PFC Michael A. Riley's quick action helped save a fellow officer. Photo courtesy of U.S. Capitol Police.
Having recently transferred to the Senate Division of the United States Capitol Police, Private First Class Michael A. Riley didn't expect the first Saturday he'd worked in six years to be so eventful.
It was February and a frost had come in, so he wasn't too surprised when he first heard that fellow officer Bryan Nickelson had fallen on the ice. But it turned out that Nickelson fell because he'd had a massive heart attack. Riley's continued CPR not only saved the man's life, but prevented brain damage.
For his actions, Riley has been named the February 2011 Officer of the Month by the National Law Enforcement Officers Memorial Fund.
On that cold day in 2010, Riley monitored the radio from headquarters. It was just after roll call. Another officer was there with 48-year-old Officer Nickelson, and it didn't sound like his fall was that serious. But then Riley heard the radio traffic requesting that the DC Fire Department ambulance hurry because Nickelson wasn't doing well.
"So at that I thought, Could he have fallen that bad?" says Riley. "I'm a trained EMT, so I grabbed a medical bag and ran out to the car and responded there."
A bloody nose and a gash on Nickelson's head seemed to confirm Riley's expectation that falling on the ice had knocked him unconscious, so the officer proceeded to treat him with that in mind.
"I found Officer Nickelson on his back. He was unconscious and having trouble breathing, but he was breathing," remembers Riley. "I thought his tongue was occluding his airway, so I did a modified jaw thrust to clear it, but within 10 seconds he stopped breathing."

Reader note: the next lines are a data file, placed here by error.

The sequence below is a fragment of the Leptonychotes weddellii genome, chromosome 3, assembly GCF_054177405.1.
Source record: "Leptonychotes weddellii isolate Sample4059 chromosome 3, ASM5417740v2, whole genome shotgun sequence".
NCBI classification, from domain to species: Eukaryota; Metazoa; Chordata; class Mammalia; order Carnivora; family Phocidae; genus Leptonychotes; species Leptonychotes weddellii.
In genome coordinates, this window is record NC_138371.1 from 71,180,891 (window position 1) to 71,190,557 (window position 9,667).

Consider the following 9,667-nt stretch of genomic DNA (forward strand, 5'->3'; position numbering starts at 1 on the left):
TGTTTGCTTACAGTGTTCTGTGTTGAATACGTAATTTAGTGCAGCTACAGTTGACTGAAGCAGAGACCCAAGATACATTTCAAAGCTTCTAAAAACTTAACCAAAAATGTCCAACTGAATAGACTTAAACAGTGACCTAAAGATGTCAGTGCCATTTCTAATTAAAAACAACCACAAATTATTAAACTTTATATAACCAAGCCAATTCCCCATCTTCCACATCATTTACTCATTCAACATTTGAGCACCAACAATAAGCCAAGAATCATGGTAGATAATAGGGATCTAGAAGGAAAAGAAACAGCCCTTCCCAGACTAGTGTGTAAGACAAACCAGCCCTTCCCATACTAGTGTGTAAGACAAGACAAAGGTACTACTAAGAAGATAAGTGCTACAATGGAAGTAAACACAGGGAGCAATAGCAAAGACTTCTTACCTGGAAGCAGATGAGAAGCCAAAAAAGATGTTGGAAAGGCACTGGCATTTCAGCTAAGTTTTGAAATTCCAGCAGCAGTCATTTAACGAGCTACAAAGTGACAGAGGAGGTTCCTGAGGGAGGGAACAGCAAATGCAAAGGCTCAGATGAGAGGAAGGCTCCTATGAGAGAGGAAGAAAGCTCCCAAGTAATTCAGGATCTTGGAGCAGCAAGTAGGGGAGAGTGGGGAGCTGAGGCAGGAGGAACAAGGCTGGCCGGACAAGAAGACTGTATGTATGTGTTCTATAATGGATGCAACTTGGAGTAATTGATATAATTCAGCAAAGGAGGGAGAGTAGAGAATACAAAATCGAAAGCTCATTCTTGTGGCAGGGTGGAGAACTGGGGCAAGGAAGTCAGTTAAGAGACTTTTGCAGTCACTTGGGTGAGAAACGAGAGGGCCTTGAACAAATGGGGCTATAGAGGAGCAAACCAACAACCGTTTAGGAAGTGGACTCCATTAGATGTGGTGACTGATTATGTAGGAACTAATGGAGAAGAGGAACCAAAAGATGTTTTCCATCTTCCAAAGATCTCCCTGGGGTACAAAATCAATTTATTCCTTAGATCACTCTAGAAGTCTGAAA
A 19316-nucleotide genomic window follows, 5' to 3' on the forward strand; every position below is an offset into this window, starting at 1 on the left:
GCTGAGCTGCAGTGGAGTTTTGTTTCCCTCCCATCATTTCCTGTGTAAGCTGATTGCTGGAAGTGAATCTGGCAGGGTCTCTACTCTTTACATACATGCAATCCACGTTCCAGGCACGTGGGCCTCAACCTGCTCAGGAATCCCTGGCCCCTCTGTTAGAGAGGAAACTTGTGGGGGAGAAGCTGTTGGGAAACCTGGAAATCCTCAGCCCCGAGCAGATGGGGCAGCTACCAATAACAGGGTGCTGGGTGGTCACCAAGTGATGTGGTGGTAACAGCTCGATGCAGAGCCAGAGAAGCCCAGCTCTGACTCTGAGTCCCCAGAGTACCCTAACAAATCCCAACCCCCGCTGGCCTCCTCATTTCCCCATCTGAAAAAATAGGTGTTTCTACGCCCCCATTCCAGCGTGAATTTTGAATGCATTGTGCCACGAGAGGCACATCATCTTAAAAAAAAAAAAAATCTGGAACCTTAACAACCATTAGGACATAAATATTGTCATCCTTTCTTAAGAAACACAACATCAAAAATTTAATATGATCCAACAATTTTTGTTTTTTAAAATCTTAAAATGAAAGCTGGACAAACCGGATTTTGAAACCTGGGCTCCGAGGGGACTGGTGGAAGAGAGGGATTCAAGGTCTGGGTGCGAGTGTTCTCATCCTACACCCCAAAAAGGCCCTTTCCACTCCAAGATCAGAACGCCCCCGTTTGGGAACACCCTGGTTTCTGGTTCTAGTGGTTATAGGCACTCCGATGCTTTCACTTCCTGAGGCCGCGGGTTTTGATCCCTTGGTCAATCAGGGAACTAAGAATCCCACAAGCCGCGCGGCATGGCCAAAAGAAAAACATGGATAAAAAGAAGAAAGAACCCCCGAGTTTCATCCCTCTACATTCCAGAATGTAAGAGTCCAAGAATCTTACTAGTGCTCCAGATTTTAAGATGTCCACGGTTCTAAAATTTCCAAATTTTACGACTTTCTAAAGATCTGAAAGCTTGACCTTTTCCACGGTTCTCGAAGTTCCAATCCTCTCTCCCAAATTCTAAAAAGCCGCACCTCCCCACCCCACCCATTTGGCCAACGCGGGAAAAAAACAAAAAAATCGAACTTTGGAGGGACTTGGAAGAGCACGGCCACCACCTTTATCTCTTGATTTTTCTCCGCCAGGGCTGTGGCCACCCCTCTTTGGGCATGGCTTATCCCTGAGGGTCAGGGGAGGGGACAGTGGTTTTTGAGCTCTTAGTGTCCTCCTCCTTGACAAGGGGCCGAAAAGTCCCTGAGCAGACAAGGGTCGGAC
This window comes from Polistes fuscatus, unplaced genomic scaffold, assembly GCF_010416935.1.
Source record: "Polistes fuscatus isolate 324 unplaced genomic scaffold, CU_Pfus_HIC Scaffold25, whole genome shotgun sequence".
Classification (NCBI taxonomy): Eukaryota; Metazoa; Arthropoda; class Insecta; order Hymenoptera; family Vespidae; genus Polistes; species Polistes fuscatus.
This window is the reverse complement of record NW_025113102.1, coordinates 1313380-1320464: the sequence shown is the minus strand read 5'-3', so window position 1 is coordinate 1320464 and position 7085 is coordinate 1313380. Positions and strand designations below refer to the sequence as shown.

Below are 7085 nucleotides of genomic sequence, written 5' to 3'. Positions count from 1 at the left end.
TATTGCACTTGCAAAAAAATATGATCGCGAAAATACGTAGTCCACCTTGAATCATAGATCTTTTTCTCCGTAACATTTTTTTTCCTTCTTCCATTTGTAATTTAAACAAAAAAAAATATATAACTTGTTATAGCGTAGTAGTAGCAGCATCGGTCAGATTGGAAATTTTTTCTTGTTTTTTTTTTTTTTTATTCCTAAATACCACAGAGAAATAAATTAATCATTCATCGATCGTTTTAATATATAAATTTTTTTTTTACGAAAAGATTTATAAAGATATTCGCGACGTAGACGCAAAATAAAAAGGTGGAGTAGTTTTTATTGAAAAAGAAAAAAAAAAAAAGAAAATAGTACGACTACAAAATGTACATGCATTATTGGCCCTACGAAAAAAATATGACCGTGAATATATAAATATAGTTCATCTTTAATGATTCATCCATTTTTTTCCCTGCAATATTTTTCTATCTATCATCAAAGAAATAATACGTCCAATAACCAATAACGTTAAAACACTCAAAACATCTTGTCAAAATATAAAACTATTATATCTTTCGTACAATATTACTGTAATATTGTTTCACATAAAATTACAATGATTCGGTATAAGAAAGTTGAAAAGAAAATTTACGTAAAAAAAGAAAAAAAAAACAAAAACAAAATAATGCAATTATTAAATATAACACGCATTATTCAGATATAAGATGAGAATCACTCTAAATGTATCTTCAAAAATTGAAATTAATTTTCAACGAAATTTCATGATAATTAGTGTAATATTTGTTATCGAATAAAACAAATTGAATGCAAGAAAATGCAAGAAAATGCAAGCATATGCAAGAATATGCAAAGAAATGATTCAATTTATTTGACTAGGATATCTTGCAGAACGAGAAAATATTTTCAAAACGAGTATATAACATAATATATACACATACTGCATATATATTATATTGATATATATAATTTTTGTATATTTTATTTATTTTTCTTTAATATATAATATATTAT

Still thinking Nickelson had sustained a head injury, Riley checked his eyes, expecting to see at least one pupil dilated, but they were normal size and nonresponsive. "He had fixed pupils, no pulse, and he wasn't breathing. He was basically dead. At this point I'm thinking, What in the heck is going on?" Riley says.
Riley administered CPR and was finally able to detect a weak pulse and get Nickelson breathing. By that time, additional police officers were on scene reporting the events on the radio.
"Everybody was like, 'Oh my God, you saved his life.' As soon as they said that, he stopped breathing again," Riley recalls.
Refusing to give up, the officer continued CPR, not stopping until the ambulance from the DC Fire Department arrived. When it did, the occupants were surprised to see that the man they were there to treat was the husband of Battalion Fire Chief Shelly Nickelson. Everyone, police and fire, became teary eyed, hoping for the best.
"He came back to life two times while I was there doing CPR," says Riley. "Then they shocked him on the scene, got no response, continued CPR, and in the back of the ambulance they brought him back another two times."
Just six months before, Riley had been recertified as an EMT and updated his CPR training. It paid off for Officer Nickelson.
"Only at the hospital did we realize he'd had a major heart attack. He had four blocked arteries," says Riley. "He had a massive heart attack and hit the ground."
After an emergency quadruple bypass and two weeks in a drug-induced coma, Nickelson woke up in the hospital with no recollection of what had happened. He did not suffer any brain damage, thanks in large part to Riley's CPR.
"I think it's important that everybody stay current on CPR and first aid. You don't need to be an EMT," says Riley. "Especially with loved ones and fellow police officers, it can save someone's life."
And of course, that's exactly what Officer Riley did for Officer Nickelson, who is now back on light duty after receiving a successful heart transplant. The two have become good friends who now talk on the phone regularly.
Riley was named Officer of the Year by the Capitol Hill Executive Service Club and National Exchange Club for 2010, and he received the Lifesaving Award from the U.S. Capitol Police for 2010. He says "It feels good" to receive recognition for his actions, but that's secondary to the outcome for his friend.
"I'm just glad I was there to help out a fellow officer," Riley says.